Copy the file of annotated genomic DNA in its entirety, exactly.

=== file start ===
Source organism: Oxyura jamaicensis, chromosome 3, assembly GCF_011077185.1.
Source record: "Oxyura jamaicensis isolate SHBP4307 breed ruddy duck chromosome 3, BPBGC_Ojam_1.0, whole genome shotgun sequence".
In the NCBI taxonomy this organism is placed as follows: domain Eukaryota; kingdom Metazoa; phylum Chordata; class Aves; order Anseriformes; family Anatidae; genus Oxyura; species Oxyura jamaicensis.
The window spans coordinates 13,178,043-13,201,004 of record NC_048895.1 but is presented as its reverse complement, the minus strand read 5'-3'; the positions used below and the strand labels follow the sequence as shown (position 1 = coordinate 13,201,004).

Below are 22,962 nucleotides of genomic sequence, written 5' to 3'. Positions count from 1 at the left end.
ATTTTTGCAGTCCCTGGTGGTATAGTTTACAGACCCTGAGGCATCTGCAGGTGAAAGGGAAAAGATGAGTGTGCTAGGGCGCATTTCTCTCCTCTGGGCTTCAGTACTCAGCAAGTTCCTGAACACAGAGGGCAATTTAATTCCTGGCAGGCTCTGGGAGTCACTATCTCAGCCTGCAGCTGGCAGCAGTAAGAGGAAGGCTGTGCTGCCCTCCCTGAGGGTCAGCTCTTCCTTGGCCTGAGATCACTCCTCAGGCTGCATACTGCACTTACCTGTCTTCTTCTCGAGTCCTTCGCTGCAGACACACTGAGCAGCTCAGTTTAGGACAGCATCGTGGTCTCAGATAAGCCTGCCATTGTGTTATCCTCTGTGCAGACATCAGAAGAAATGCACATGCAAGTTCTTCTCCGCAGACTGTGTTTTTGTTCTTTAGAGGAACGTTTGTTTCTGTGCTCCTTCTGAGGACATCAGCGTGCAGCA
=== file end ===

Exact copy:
Source organism: Oxyura jamaicensis, chromosome 3, assembly GCF_011077185.1.
Source record: "Oxyura jamaicensis isolate SHBP4307 breed ruddy duck chromosome 3, BPBGC_Ojam_1.0, whole genome shotgun sequence".
In the NCBI taxonomy this organism is placed as follows: domain Eukaryota; kingdom Metazoa; phylum Chordata; class Aves; order Anseriformes; family Anatidae; genus Oxyura; species Oxyura jamaicensis.
The window spans coordinates 13,178,043-13,201,004 of record NC_048895.1 but is presented as its reverse complement, the minus strand read 5'-3'; the positions used below and the strand labels follow the sequence as shown (position 1 = coordinate 13,201,004).

Below are 22,962 nucleotides of genomic sequence, written 5' to 3'. Positions count from 1 at the left end.
ATTTTTGCAGTCCCTGGTGGTATAGTTTACAGACCCTGAGGCATCTGCAGGTGAAAGGGAAAAGATGAGTGTGCTAGGGCGCATTTCTCTCCTCTGGGCTTCAGTACTCAGCAAGTTCCTGAACACAGAGGGCAATTTAATTCCTGGCAGGCTCTGGGAGTCACTATCTCAGCCTGCAGCTGGCAGCAGTAAGAGGAAGGCTGTGCTGCCCTCCCTGAGGGTCAGCTCTTCCTTGGCCTGAGATCACTCCTCAGGCTGCATACTGCACTTACCTGTCTTCTTCTCGAGTCCTTCGCTGCAGACACACTGAGCAGCTCAGTTTAGGACAGCATCGTGGTCTCAGATAAGCCTGCCATTGTGTTATCCTCTGTGCAGACATCAGAAGAAATGCACATGCAAGTTCTTCTCCGCAGACTGTGTTTTTGTTCTTTAGAGGAACGTTTGTTTCTGTGCTCCTTCTGAGGACATCAGCGTGCAGCA